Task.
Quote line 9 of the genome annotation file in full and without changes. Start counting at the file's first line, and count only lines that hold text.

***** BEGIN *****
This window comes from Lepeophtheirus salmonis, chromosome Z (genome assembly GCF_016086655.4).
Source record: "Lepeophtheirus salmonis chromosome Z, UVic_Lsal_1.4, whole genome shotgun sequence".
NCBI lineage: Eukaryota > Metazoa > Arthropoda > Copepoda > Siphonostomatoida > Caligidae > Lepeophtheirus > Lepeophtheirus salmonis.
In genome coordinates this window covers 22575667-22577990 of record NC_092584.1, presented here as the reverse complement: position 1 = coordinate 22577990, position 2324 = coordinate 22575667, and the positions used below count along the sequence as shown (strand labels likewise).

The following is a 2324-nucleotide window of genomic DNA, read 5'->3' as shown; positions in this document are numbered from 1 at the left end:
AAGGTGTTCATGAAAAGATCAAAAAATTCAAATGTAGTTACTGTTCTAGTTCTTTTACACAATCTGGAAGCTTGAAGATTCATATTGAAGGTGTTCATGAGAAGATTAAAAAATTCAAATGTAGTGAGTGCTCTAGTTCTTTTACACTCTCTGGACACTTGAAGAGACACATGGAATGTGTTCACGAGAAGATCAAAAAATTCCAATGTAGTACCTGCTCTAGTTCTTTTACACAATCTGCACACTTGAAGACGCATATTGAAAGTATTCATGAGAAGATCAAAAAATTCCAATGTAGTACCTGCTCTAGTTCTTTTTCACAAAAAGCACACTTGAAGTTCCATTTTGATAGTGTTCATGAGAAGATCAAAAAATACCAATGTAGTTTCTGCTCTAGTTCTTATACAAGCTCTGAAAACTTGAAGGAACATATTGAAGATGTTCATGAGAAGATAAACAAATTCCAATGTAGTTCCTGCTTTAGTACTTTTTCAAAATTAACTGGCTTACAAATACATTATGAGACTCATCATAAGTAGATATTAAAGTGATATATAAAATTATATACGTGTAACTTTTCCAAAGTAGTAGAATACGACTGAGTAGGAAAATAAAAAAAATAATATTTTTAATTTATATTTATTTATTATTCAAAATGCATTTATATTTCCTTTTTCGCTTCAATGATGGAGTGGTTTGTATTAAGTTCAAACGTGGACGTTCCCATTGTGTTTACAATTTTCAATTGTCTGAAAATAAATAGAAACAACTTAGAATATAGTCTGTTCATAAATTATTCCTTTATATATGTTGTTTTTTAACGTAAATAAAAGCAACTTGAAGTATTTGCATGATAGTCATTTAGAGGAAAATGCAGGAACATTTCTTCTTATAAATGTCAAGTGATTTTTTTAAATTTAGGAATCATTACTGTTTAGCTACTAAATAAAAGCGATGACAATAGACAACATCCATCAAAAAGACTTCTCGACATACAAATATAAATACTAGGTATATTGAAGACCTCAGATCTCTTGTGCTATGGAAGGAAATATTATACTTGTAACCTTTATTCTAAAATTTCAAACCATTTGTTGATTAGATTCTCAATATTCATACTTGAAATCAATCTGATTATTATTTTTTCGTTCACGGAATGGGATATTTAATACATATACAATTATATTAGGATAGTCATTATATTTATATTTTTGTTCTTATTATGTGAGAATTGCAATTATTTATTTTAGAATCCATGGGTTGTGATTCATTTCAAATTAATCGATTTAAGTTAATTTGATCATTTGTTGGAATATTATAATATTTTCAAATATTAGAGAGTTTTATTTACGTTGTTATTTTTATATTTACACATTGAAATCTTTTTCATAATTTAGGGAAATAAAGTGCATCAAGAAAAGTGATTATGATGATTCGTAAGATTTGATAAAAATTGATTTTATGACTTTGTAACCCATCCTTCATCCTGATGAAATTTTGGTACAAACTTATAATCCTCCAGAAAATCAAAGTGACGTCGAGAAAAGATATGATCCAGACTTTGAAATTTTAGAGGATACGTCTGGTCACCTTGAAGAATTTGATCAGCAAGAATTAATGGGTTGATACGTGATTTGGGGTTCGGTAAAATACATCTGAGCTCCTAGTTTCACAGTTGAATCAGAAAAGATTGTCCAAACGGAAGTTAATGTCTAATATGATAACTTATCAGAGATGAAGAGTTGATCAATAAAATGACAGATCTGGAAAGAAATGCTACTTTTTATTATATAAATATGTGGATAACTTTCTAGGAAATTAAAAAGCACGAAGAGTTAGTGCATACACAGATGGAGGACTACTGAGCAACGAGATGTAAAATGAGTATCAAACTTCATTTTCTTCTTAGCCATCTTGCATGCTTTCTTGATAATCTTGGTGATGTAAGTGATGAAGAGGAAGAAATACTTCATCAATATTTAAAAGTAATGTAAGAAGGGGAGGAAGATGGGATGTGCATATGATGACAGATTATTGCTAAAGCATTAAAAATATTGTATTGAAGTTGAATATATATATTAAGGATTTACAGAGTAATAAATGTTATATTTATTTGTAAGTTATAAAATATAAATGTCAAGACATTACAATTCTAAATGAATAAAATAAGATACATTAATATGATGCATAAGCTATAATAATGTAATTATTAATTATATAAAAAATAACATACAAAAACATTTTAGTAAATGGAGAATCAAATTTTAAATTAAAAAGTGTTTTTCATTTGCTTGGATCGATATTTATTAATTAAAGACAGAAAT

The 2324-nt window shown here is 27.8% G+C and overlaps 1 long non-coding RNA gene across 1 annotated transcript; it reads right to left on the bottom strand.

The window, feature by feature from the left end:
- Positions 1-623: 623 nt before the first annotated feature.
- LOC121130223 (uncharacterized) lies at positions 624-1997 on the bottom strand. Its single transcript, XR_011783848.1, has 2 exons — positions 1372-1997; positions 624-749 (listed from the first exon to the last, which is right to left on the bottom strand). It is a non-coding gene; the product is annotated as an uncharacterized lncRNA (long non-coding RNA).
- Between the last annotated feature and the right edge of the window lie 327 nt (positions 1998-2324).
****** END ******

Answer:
- Positions 1-623: 623 nt before the first annotated feature.